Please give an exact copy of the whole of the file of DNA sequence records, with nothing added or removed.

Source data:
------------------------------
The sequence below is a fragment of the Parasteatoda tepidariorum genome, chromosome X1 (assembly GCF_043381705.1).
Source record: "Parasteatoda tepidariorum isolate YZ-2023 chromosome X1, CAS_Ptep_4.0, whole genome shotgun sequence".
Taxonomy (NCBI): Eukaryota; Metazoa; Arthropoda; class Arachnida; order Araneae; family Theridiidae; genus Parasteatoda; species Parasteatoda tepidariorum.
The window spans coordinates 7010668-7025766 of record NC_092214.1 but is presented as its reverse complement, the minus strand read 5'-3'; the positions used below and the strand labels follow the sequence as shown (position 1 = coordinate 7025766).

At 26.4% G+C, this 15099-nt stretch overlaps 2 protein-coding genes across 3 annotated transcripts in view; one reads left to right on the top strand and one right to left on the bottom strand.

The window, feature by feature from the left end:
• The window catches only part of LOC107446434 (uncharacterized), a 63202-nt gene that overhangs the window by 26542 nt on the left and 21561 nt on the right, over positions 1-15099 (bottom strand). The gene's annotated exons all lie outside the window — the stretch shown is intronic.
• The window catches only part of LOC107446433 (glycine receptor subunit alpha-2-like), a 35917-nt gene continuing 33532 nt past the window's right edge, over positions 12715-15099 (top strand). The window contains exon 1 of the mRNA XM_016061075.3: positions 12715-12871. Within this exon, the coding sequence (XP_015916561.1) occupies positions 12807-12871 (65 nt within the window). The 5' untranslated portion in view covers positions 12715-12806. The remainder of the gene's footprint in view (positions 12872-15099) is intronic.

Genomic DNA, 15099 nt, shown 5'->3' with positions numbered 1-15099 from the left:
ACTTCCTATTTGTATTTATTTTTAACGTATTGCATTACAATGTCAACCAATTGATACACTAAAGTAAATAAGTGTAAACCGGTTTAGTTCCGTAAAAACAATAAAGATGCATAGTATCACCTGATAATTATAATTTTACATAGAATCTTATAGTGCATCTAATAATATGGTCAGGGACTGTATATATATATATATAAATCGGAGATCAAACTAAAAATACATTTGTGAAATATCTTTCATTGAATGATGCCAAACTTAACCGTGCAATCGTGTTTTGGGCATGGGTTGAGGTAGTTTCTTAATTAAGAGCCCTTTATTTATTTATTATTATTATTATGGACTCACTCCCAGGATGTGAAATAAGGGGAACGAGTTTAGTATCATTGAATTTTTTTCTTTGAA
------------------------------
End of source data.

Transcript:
The sequence below is a fragment of the Parasteatoda tepidariorum genome, chromosome X1 (assembly GCF_043381705.1).
Source record: "Parasteatoda tepidariorum isolate YZ-2023 chromosome X1, CAS_Ptep_4.0, whole genome shotgun sequence".
Taxonomy (NCBI): Eukaryota; Metazoa; Arthropoda; class Arachnida; order Araneae; family Theridiidae; genus Parasteatoda; species Parasteatoda tepidariorum.
The window spans coordinates 7010668-7025766 of record NC_092214.1 but is presented as its reverse complement, the minus strand read 5'-3'; the positions used below and the strand labels follow the sequence as shown (position 1 = coordinate 7025766).

At 26.4% G+C, this 15099-nt stretch overlaps 2 protein-coding genes across 3 annotated transcripts in view; one reads left to right on the top strand and one right to left on the bottom strand.

The window, feature by feature from the left end:
• The window catches only part of LOC107446434 (uncharacterized), a 63202-nt gene that overhangs the window by 26542 nt on the left and 21561 nt on the right, over positions 1-15099 (bottom strand). The gene's annotated exons all lie outside the window — the stretch shown is intronic.
• The window catches only part of LOC107446433 (glycine receptor subunit alpha-2-like), a 35917-nt gene continuing 33532 nt past the window's right edge, over positions 12715-15099 (top strand). The window contains exon 1 of the mRNA XM_016061075.3: positions 12715-12871. Within this exon, the coding sequence (XP_015916561.1) occupies positions 12807-12871 (65 nt within the window). The 5' untranslated portion in view covers positions 12715-12806. The remainder of the gene's footprint in view (positions 12872-15099) is intronic.

Genomic DNA, 15099 nt, shown 5'->3' with positions numbered 1-15099 from the left:
ACTTCCTATTTGTATTTATTTTTAACGTATTGCATTACAATGTCAACCAATTGATACACTAAAGTAAATAAGTGTAAACCGGTTTAGTTCCGTAAAAACAATAAAGATGCATAGTATCACCTGATAATTATAATTTTACATAGAATCTTATAGTGCATCTAATAATATGGTCAGGGACTGTATATATATATATATAAATCGGAGATCAAACTAAAAATACATTTGTGAAATATCTTTCATTGAATGATGCCAAACTTAACCGTGCAATCGTGTTTTGGGCATGGGTTGAGGTAGTTTCTTAATTAAGAGCCCTTTATTTATTTATTATTATTATTATGGACTCACTCCCAGGATGTGAAATAAGGGGAACGAGTTTAGTATCATTGAATTTTTTTCTTTGAA